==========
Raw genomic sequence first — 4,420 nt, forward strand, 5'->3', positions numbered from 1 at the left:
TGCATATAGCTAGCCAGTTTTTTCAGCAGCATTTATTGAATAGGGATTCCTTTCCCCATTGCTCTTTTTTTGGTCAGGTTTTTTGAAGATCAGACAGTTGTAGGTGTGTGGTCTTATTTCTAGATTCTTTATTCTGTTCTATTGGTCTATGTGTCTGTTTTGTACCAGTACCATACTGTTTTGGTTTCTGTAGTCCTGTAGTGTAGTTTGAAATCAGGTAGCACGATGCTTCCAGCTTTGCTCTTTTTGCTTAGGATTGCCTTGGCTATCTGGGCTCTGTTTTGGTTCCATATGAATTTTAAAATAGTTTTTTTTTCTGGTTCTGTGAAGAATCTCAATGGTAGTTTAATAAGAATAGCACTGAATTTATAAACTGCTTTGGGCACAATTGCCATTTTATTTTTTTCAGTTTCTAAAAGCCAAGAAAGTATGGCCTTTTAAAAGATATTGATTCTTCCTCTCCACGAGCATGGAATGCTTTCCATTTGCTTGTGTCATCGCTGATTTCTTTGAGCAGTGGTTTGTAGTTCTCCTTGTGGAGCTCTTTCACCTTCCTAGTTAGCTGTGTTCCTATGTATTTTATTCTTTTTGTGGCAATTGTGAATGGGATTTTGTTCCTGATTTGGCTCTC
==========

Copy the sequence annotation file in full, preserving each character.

Raw genomic sequence first — 4,420 nt, forward strand, 5'->3', positions numbered from 1 at the left:
TGCATATAGCTAGCCAGTTTTTTCAGCAGCATTTATTGAATAGGGATTCCTTTCCCCATTGCTCTTTTTTTGGTCAGGTTTTTTGAAGATCAGACAGTTGTAGGTGTGTGGTCTTATTTCTAGATTCTTTATTCTGTTCTATTGGTCTATGTGTCTGTTTTGTACCAGTACCATACTGTTTTGGTTTCTGTAGTCCTGTAGTGTAGTTTGAAATCAGGTAGCACGATGCTTCCAGCTTTGCTCTTTTTGCTTAGGATTGCCTTGGCTATCTGGGCTCTGTTTTGGTTCCATATGAATTTTAAAATAGTTTTTTTTTCTGGTTCTGTGAAGAATCTCAATGGTAGTTTAATAAGAATAGCACTGAATTTATAAACTGCTTTGGGCACAATTGCCATTTTATTTTTTTCAGTTTCTAAAAGCCAAGAAAGTATGGCCTTTTAAAAGATATTGATTCTTCCTCTCCACGAGCATGGAATGCTTTCCATTTGCTTGTGTCATCGCTGATTTCTTTGAGCAGTGGTTTGTAGTTCTCCTTGTGGAGCTCTTTCACCTTCCTAGTTAGCTGTGTTCCTATGTATTTTATTCTTTTTGTGGCAATTGTGAATGGGATTTTGTTCCTGATTTGGCTCTC